The Classical Studies Minor
The classical world was the crucible in which Christianity and the western artistic, literary, philosophical, and political traditions were formed. The classical studies minor is an interdisciplinary academic program that provides students with an opportunity to supplement their major with a structured and directed program of study in the histories, religions, cultures, languages, and societies of Greco-Roman antiquity. It is designed to help students develop a nuanced and sophisticated understanding of the Greek, Hellenistic, and Roman civilizations of the Mediterranean (ca. 750 BC–ca. AD 500), and in so doing to enrich their understanding of themselves, their major, and the Catholic tradition.
There are two options for fulfilling the Classical Studies Minor, the first of which focuses on ancient languages and the second of which focuses on ancient history and culture.
Option 1 (18 units total):
- 12 units in Greek or Latin
- 6 elective units in Classical Studies courses (upper-division) from a minimum of two academic disciplines
Students enrolled in Option 1 primarily study Ancient Greek or Latin, beginning with the fundamentals of grammar and syntax and eventually developing the ability to read the works of classical writers like Homer, Plato, Caesar, or Cicero in their original languages.
Latin is the ancestor of all the Romance languages (Italian, Spanish, French, Portuguese, and Romanian) and provides the root for around 60% of English words. The quintessential language of oratory in Roman times, Latin evolved into a scholarly language used to expound theological and scientific ideas into the modern period. Today, virtually all legal vocabulary comes from Latin, and several studies have indicated that studying Latin can lead to higher scores on standardized tests such as the GRE or the LSAT.
Ancient Greek is of course the ancestor of modern Greek, but was also the common tongue for much of the classical world for centuries, from the conquests of Alexander the Great to the rise of Islam. Some of the most fascinating works of literature, philosophy, and political theory that the classical world produced were written in Greek; it is also the original language of the Christian New Testament. Most medical and scientific terminology used today derives from Greek, and students of the language similarly tend to score well on standardized tests such as the GRE or MCAT.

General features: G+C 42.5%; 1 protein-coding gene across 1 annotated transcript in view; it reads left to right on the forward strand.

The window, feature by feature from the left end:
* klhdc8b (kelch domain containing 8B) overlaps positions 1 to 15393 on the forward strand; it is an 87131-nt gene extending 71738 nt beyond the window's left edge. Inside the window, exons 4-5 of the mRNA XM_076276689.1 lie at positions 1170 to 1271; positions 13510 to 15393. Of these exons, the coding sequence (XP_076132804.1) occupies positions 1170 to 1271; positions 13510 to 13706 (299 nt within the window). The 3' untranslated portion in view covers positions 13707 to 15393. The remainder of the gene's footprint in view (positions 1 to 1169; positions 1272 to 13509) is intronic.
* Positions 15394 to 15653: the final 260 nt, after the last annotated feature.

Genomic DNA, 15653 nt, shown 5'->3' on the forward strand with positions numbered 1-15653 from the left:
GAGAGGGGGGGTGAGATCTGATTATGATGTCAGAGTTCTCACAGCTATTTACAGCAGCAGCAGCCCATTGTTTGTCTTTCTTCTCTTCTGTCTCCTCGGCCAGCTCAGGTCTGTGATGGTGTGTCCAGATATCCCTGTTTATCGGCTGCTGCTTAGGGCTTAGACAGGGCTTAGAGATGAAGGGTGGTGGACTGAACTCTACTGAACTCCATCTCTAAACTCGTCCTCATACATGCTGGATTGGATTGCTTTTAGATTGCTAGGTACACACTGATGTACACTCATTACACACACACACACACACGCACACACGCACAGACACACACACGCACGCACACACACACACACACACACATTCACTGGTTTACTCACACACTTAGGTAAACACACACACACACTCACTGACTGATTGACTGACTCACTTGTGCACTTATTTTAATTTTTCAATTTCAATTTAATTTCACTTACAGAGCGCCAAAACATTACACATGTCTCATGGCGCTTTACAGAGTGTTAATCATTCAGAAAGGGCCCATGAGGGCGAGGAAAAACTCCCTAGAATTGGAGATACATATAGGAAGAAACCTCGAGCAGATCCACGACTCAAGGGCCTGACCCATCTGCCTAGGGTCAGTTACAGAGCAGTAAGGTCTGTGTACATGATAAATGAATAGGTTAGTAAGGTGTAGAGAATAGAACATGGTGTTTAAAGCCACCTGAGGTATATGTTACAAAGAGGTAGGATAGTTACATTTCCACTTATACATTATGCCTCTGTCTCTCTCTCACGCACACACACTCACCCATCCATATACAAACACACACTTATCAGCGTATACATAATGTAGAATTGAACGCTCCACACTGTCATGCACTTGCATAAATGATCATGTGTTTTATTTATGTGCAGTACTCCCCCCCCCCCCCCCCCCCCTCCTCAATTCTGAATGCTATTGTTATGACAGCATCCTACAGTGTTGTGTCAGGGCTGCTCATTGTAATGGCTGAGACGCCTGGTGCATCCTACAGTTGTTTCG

Option 2 (18 units total):
- 6-9 lower-division units
- 9-12 upper-division units from a minimum of two academic disciplines
Students enrolled in Option 2 study the history and literature of Greece and Rome in English translation. Courses come from a range of departments including English, History, Philosophy, Political Science, and Theology and Religious Studies.
Studying classical culture is a highly interdisciplinary practice. Classicists read ancient texts, examine surviving buildings and artifacts uncovered by archaeologists, and engage with the work of modern scholars who analyze and interpret these ancient primary sources. In addition to studying literature and art, politics and history, students of ancient Greece and Rome tackle issues such as race, gender, sexuality, slavery, religion, the meaning of myths, the purpose of law, and the ability of individuals to shape the course of history through their successes or failures.
Students of Greco-Roman culture also consider the influence of antiquity on the modern world, from the founding of the United States to the Olympic Games to the plots of popular novels like Percy Jackson and The Hunger Games. Classics, in short, not only illuminates the past, but demonstrates how relevant the past remains to the present.
|Introduction to Art History I|
|First Semester Greek|
|Second Semester Greek|
|Third Semester Greek|
|Fourth Semester Greek|
|The Ancient World|
|First Semester Latin|
|Second Semester Latin|
|Third Semester Latin|
|Fourth Semester Latin|
|History of Ancient Philosophy|
|Archaeology of the Bible|
|Bethsaida Archaeological Field School|
|The Fall of the Roman Empire|
|Studies in Ancient Philosophy|
|Political Thought:Ancient to Modern|
|Paul, the Man & his Message|
|The World of the Bible|
Additional courses may be used to satisfy requirements in the Classical Studies minor, if the focus is appropriate. Examples include: HIST 155 ENGL 220, ENGL 228, POLS 100, and POLS 300. Consult the Program Director for information about these courses.
Ryan Abrecht, PhD, History
Florence Gillman, PhD, STD, Theology and Religious Studies
Jerome Hall, PhD, Anthropology
Timothy Wyman McCarty, PhD, Political Science and International Relations
Joseph McGowan, PhD, English
Peter Mena, PhD, Theology and Religious Studies
Maryline Parca, PhD, Languages, Cultures and Literatures
Santiago Rubio-Fernaz, PhD, Languages, Cultures and Literatures
Monica Stufft, PhD, Theater
Michael Wagner, PhD, Philosophy